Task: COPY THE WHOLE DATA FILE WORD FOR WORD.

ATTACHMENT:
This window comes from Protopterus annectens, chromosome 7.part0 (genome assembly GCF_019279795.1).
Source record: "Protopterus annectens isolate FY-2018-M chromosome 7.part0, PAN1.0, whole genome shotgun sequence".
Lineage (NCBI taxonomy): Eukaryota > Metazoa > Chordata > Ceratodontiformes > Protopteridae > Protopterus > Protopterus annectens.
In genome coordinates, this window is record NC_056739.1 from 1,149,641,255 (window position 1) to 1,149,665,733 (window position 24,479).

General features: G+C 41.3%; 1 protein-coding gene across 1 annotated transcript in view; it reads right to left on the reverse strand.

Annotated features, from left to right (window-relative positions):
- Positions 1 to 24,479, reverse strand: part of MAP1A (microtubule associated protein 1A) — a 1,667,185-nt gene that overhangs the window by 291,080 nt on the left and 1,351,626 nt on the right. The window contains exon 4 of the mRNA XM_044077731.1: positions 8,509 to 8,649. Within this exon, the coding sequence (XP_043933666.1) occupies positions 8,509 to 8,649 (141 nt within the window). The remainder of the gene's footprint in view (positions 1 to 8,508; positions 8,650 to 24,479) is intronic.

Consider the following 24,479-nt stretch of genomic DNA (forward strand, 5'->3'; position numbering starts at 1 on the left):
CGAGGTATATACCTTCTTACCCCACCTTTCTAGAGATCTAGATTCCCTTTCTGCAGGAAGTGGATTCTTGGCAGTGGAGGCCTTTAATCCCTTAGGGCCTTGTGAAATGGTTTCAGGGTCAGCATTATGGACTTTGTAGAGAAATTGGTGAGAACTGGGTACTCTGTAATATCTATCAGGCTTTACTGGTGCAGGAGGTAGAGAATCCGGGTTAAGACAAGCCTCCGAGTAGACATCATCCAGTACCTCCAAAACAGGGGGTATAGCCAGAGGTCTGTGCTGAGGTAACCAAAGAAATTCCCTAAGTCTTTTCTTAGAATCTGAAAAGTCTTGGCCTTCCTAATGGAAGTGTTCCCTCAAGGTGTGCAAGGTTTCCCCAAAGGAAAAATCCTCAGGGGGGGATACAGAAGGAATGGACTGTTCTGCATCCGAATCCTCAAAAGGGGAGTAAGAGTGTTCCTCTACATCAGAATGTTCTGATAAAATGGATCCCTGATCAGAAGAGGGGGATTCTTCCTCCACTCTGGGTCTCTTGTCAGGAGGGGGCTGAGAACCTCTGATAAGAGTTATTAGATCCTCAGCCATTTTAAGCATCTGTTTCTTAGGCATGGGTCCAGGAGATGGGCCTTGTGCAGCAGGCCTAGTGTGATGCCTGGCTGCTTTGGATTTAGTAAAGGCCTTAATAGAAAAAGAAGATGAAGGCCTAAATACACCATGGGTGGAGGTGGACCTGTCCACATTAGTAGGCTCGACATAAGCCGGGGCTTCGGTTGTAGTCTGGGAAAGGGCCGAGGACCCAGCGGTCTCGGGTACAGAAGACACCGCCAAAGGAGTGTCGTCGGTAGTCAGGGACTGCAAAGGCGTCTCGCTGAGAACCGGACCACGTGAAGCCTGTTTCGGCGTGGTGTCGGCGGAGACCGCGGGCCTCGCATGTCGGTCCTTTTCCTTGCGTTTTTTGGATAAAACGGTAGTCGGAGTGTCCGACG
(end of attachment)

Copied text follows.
This window comes from Protopterus annectens, chromosome 7.part0 (genome assembly GCF_019279795.1).
Source record: "Protopterus annectens isolate FY-2018-M chromosome 7.part0, PAN1.0, whole genome shotgun sequence".
Lineage (NCBI taxonomy): Eukaryota > Metazoa > Chordata > Ceratodontiformes > Protopteridae > Protopterus > Protopterus annectens.
In genome coordinates, this window is record NC_056739.1 from 1,149,641,255 (window position 1) to 1,149,665,733 (window position 24,479).

General features: G+C 41.3%; 1 protein-coding gene across 1 annotated transcript in view; it reads right to left on the reverse strand.

Annotated features, from left to right (window-relative positions):
- Positions 1 to 24,479, reverse strand: part of MAP1A (microtubule associated protein 1A) — a 1,667,185-nt gene that overhangs the window by 291,080 nt on the left and 1,351,626 nt on the right. The window contains exon 4 of the mRNA XM_044077731.1: positions 8,509 to 8,649. Within this exon, the coding sequence (XP_043933666.1) occupies positions 8,509 to 8,649 (141 nt within the window). The remainder of the gene's footprint in view (positions 1 to 8,508; positions 8,650 to 24,479) is intronic.

Consider the following 24,479-nt stretch of genomic DNA (forward strand, 5'->3'; position numbering starts at 1 on the left):
CGAGGTATATACCTTCTTACCCCACCTTTCTAGAGATCTAGATTCCCTTTCTGCAGGAAGTGGATTCTTGGCAGTGGAGGCCTTTAATCCCTTAGGGCCTTGTGAAATGGTTTCAGGGTCAGCATTATGGACTTTGTAGAGAAATTGGTGAGAACTGGGTACTCTGTAATATCTATCAGGCTTTACTGGTGCAGGAGGTAGAGAATCCGGGTTAAGACAAGCCTCCGAGTAGACATCATCCAGTACCTCCAAAACAGGGGGTATAGCCAGAGGTCTGTGCTGAGGTAACCAAAGAAATTCCCTAAGTCTTTTCTTAGAATCTGAAAAGTCTTGGCCTTCCTAATGGAAGTGTTCCCTCAAGGTGTGCAAGGTTTCCCCAAAGGAAAAATCCTCAGGGGGGGATACAGAAGGAATGGACTGTTCTGCATCCGAATCCTCAAAAGGGGAGTAAGAGTGTTCCTCTACATCAGAATGTTCTGATAAAATGGATCCCTGATCAGAAGAGGGGGATTCTTCCTCCACTCTGGGTCTCTTGTCAGGAGGGGGCTGAGAACCTCTGATAAGAGTTATTAGATCCTCAGCCATTTTAAGCATCTGTTTCTTAGGCATGGGTCCAGGAGATGGGCCTTGTGCAGCAGGCCTAGTGTGATGCCTGGCTGCTTTGGATTTAGTAAAGGCCTTAATAGAAAAAGAAGATGAAGGCCTAAATACACCATGGGTGGAGGTGGACCTGTCCACATTAGTAGGCTCGACATAAGCCGGGGCTTCGGTTGTAGTCTGGGAAAGGGCCGAGGACCCAGCGGTCTCGGGTACAGAAGACACCGCCAAAGGAGTGTCGTCGGTAGTCAGGGACTGCAAAGGCGTCTCGCTGAGAACCGGACCACGTGAAGCCTGTTTCGGCGTGGTGTCGGCGGAGACCGCGGGCCTCGCATGTCGGTCCTTTTCCTTGCGTTTTTTGGATAAAACGGTAGTCGGAGTGTCCGACG